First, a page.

Jump to content
  • Welcome to the eG Forums, a service of the eGullet Society for Culinary Arts & Letters. The Society is a 501(c)3 not-for-profit organization dedicated to the advancement of the culinary arts. These advertising-free forums are provided free of charge through donations from Society members. Anyone may read the forums, but to post you must create a free account.

San Francisco - Must Go / Must Avoid


Recommended Posts

Hey all,

I'm taking advantage of Spirit airlines' $9 fare from Las Vegas to San Francisco. Leaving in a couple days.

We have our favorite places in Chinatown and North Beach. But we thought we'd try something new and see Japantown. Any restaurants in Japantown that are must-do? I'm not "flush" this trip, so budget "must-do" would be appreciated.

Who cares how time advances? I am drinking ale today. -- Edgar Allan Poe

Link to comment
Share on other sites

ScoopKW, I read your post and I drew a blank on Japantown. For all the years that I've lived in the Bay Area, I've only visited and eaten at Japantown a handful of times, and nothing in particular stands out. The shops are more interesting than the restaurants, as I recall. When I want Japanese food or ingredients, I head to other Asian shopping enclaves in SF and the East Bay. For the best value for your money, good (or better!) food at reasonable prices, I tell people to head to the main drags of SF's various neighborhoods. Those places rely on regular clientele who live nearby, so if they aren't good they don't survive. Some places are: Chestnut St & environs in the Marina neighborhood; Valencia St/Mission Dolores area in Noe Valley; Clement St & environs in the Richmond district, starting around Arguello/2nd Ave and going up the avenues; 9th Ave & Judah, 20th Ave & Irving, 27th Ave & Taraval in the Sunset district. (Not that the Sunset is so special. I used to live there so I know more about it.) I'm sure there are other good eating and shopping areas in SF, but those are the ones that come most readily to my mind.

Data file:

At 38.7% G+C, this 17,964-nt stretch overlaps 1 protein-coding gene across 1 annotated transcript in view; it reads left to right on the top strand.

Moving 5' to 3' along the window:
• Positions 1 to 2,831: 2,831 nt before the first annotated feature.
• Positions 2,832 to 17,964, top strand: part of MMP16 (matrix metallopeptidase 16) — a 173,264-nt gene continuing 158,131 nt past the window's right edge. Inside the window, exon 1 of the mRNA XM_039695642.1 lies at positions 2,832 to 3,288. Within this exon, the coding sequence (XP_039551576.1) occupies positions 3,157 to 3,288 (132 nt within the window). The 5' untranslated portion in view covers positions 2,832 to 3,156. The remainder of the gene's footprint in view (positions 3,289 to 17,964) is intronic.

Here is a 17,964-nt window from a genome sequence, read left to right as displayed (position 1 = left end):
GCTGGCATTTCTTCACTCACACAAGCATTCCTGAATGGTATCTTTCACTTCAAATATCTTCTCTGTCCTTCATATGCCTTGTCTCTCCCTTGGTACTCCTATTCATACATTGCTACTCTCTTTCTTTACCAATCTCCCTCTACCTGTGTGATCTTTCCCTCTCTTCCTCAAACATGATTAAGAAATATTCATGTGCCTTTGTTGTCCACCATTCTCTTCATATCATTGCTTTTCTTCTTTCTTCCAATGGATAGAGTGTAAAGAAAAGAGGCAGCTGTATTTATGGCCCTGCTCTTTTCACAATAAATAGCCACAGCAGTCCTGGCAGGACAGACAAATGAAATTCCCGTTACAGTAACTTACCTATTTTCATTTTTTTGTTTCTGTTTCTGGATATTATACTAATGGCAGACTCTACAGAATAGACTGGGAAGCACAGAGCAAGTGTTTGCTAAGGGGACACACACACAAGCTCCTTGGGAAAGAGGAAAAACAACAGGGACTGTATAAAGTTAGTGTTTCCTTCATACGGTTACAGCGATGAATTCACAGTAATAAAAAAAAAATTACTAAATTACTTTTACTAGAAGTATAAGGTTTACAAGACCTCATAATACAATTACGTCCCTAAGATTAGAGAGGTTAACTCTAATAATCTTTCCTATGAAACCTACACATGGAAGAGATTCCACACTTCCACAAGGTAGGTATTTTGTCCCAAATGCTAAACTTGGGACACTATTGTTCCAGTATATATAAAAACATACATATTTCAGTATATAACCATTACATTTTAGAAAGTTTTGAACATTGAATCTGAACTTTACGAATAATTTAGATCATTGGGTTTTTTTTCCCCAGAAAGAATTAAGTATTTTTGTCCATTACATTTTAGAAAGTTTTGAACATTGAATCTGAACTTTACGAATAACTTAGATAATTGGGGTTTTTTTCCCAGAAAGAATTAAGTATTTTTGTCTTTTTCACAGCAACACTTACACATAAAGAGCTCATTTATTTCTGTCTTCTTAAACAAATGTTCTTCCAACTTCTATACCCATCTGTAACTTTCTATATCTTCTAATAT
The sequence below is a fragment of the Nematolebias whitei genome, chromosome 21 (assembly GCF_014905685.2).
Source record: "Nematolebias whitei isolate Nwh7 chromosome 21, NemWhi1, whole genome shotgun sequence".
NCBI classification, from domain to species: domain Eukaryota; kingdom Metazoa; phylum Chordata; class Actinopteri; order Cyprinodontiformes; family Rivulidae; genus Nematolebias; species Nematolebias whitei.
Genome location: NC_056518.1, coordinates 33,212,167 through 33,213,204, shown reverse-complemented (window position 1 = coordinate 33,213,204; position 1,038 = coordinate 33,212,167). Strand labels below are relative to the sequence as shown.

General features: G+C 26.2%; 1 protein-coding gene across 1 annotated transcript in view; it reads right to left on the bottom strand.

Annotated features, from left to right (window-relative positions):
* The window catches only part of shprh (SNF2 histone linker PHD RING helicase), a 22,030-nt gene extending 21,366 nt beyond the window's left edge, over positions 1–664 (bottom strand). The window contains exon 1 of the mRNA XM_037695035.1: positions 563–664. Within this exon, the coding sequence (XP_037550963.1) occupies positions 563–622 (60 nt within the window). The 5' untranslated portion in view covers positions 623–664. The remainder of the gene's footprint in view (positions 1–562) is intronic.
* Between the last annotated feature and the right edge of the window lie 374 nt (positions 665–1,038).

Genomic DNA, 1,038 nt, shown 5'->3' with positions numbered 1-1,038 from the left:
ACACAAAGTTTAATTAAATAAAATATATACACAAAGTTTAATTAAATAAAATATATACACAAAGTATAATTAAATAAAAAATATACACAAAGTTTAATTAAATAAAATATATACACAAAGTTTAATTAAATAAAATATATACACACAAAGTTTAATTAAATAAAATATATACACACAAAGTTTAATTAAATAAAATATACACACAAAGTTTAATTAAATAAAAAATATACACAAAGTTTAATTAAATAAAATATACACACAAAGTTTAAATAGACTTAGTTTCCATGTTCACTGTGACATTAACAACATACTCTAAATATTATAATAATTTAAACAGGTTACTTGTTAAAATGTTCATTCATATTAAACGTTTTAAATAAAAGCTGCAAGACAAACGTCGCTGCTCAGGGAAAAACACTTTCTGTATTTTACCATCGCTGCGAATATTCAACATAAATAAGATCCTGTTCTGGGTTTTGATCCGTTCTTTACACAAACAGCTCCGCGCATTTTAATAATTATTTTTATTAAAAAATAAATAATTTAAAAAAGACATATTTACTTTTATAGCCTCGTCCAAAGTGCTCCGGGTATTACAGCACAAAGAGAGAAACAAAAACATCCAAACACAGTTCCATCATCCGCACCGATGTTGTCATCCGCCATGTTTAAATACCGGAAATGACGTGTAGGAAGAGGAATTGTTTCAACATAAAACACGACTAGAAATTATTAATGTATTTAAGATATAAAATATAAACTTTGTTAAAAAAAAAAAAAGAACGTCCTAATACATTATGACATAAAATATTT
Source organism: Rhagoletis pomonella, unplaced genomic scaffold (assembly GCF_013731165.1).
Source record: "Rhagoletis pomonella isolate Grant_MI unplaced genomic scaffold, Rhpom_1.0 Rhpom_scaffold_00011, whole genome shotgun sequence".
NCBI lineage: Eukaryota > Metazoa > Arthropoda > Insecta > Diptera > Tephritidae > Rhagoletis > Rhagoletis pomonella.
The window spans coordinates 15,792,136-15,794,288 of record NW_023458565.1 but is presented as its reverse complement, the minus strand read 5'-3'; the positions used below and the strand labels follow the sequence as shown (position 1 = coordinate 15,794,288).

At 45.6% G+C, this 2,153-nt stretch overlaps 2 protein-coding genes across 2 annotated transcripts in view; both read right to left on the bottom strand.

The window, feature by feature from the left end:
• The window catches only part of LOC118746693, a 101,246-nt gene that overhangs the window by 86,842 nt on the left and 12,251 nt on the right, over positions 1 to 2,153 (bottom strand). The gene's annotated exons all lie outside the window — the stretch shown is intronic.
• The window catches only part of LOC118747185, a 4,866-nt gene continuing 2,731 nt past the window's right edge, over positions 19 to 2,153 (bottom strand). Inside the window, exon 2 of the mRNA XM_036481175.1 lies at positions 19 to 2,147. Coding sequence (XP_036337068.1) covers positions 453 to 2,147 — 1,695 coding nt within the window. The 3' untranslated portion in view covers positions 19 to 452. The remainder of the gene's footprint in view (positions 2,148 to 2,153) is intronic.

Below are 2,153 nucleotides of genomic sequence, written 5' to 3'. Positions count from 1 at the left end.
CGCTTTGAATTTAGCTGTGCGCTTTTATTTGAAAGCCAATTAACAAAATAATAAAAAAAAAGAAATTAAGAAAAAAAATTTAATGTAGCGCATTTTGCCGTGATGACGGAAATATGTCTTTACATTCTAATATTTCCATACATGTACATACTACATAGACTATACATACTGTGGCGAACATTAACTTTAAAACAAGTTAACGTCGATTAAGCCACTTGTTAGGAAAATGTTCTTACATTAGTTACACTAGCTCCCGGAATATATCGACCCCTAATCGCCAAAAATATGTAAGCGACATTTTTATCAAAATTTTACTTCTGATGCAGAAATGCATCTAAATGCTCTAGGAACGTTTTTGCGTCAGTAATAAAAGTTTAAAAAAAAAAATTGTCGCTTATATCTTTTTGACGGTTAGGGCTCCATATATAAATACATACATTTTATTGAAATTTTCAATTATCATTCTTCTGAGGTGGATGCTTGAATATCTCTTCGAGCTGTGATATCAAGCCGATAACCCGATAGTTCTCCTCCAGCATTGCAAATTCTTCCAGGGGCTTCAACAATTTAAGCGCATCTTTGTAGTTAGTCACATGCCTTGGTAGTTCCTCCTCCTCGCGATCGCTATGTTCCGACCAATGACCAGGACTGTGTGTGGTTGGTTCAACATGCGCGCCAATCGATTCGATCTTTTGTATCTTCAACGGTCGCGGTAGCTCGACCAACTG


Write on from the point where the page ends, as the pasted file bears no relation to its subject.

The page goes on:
I don't know of any good cheap sushi restaurants in SF. Sushi may be one item on which you may want to splurge, for the freshest and best fish possible. I like sushi at Ebisu at 9th& Irving in the Sunset neighborhood, because it was my local place when I lived in SF, and I've known the chef-owner and his family for decades. The sushi there is always very good, but I wouldn't call it cheap. Do people have other recommendations for sushi in SF?

Link to comment
Share on other sites

Up until last fall, I lived in Japantown....

For budget and authenticity, look for Takara - which is in the part of the mall right behind the hotel, sort of away from the other restaurants in the main building. That used to be my go-to lunch once or twice a week with a KICK-ASS Bento Box for under $10: three slices of California roll, soup, salad, tempura, and then your choice of an entree (teri chicken, sashimi, pork katsu, etc.) Best deal in town, actually.

Tanpopo, up in the Buchanan corridor of Japantown has the best and most economical noodles in the city. There is often a line on Saturday nights and it is worth the wait. It is also the only place in town that makes and serves takoyaki.